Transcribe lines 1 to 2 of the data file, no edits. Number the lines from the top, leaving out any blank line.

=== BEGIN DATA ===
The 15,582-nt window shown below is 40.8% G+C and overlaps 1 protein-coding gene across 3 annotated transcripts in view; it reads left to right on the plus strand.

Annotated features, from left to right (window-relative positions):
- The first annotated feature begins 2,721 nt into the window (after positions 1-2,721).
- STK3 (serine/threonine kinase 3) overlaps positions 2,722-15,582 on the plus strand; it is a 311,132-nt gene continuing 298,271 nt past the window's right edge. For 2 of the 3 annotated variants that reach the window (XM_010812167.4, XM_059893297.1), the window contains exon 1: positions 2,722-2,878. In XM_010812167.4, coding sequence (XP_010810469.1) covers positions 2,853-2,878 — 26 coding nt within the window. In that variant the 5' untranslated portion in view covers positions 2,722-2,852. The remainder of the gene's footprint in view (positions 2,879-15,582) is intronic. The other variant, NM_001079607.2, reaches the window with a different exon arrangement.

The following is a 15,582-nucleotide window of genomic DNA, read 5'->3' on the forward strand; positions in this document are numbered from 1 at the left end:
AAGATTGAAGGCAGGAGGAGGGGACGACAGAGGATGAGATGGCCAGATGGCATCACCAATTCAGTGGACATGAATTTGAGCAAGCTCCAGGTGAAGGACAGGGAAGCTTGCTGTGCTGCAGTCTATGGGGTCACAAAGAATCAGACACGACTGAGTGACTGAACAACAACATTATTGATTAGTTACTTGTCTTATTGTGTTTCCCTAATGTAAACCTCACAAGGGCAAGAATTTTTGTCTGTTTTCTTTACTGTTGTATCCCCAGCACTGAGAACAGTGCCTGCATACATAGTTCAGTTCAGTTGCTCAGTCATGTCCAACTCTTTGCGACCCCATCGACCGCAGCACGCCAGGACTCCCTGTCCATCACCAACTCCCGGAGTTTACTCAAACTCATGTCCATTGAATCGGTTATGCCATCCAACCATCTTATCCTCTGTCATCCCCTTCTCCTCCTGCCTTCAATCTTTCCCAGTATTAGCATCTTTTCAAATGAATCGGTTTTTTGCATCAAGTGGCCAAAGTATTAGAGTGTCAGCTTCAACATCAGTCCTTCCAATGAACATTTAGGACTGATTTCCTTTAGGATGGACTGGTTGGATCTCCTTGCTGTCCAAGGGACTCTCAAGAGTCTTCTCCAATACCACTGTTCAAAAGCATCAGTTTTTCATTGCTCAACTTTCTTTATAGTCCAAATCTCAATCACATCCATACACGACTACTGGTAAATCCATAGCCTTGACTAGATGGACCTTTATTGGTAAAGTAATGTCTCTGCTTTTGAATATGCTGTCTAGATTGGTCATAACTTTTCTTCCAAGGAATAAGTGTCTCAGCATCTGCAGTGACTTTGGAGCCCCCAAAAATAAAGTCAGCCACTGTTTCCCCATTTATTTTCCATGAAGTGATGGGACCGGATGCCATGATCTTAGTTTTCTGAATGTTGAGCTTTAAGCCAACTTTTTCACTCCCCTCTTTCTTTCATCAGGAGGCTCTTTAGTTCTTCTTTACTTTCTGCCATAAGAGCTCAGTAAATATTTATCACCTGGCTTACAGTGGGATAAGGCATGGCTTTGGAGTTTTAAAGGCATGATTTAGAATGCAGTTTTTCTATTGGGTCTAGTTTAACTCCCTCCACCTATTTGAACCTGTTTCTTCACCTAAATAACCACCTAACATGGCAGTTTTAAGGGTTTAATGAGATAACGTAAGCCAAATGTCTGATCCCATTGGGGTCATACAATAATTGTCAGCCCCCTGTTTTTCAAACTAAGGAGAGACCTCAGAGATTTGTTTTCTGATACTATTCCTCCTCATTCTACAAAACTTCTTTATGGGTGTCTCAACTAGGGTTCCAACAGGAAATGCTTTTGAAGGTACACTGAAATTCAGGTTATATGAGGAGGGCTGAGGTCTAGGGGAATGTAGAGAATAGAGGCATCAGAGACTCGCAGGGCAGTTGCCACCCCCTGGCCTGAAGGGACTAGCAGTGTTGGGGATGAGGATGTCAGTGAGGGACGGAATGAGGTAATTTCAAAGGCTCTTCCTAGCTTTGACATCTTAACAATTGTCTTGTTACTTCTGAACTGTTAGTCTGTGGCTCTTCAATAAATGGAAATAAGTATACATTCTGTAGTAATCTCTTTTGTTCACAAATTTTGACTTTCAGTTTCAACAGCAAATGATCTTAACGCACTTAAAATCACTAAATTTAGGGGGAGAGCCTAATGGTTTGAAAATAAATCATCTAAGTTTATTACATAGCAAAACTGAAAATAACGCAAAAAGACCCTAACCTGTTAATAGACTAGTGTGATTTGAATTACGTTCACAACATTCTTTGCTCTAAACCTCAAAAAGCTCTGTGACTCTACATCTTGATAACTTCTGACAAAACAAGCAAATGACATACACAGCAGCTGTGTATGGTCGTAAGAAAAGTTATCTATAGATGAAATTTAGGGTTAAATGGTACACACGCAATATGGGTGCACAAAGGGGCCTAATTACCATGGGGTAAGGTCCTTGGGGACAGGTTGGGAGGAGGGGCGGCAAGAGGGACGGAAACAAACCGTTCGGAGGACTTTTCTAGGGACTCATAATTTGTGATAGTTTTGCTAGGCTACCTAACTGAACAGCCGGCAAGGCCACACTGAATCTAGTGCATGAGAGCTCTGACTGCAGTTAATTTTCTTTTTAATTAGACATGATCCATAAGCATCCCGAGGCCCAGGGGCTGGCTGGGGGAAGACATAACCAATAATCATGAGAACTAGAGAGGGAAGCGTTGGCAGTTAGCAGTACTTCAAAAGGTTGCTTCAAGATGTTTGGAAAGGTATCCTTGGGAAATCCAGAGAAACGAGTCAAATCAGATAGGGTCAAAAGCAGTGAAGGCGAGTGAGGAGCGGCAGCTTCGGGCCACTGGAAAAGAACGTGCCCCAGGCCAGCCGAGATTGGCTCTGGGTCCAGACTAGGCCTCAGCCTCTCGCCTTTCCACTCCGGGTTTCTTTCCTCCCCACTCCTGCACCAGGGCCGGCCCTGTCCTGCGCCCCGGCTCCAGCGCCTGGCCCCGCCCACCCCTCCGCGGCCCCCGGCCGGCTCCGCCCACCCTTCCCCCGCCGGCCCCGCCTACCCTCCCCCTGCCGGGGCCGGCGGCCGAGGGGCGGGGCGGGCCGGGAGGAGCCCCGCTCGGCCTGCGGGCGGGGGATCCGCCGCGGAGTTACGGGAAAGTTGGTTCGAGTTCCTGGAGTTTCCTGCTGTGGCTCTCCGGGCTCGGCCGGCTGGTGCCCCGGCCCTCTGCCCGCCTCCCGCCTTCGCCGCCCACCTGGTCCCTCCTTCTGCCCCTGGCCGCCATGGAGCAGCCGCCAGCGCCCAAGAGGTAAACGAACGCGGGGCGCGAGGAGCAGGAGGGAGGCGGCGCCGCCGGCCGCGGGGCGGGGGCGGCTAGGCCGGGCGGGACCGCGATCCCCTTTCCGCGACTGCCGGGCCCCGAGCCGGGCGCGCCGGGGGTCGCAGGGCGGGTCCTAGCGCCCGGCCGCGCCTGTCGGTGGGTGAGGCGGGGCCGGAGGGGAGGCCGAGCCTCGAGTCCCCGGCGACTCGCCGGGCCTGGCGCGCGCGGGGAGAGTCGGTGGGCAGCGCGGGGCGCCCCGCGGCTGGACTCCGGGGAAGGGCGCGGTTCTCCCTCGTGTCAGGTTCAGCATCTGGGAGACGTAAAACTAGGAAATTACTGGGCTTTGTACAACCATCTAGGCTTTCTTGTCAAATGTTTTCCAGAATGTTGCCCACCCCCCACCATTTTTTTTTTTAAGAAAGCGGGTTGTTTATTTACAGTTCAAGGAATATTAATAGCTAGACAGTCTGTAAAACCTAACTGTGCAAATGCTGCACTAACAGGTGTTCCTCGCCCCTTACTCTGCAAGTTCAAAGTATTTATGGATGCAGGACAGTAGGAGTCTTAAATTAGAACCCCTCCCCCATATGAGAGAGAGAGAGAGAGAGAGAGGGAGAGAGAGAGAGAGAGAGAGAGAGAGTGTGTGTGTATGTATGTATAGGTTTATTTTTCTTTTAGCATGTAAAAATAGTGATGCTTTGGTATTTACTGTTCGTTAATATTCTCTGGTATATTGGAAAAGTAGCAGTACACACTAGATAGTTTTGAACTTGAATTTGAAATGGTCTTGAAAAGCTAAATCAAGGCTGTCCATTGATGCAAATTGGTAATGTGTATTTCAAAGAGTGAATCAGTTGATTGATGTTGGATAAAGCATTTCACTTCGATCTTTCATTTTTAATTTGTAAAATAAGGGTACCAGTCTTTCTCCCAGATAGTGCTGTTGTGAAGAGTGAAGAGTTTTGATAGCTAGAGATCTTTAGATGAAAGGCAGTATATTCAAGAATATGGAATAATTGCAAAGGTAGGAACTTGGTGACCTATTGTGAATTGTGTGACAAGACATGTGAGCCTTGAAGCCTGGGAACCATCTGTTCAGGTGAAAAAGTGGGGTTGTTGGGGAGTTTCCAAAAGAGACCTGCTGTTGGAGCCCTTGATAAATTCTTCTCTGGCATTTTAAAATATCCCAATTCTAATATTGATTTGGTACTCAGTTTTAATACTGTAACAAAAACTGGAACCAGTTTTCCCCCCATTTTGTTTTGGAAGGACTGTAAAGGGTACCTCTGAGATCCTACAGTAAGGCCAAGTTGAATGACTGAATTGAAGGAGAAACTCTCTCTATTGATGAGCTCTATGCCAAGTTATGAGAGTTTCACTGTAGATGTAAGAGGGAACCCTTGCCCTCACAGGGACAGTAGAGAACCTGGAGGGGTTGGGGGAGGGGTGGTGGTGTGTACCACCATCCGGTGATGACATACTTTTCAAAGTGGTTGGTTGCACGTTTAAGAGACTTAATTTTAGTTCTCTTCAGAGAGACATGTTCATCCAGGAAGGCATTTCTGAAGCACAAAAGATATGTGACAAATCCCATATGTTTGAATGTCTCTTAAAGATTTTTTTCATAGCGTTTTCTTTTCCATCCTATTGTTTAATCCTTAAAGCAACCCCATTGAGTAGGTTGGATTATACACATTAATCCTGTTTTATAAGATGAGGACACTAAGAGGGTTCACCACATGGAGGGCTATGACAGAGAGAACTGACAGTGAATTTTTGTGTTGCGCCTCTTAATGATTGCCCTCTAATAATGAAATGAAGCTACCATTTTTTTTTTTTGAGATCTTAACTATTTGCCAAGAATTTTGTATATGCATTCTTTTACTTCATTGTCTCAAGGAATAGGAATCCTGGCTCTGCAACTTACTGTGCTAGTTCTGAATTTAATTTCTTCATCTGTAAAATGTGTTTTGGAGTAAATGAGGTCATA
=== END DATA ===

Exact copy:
The 15,582-nt window shown below is 40.8% G+C and overlaps 1 protein-coding gene across 3 annotated transcripts in view; it reads left to right on the plus strand.

Annotated features, from left to right (window-relative positions):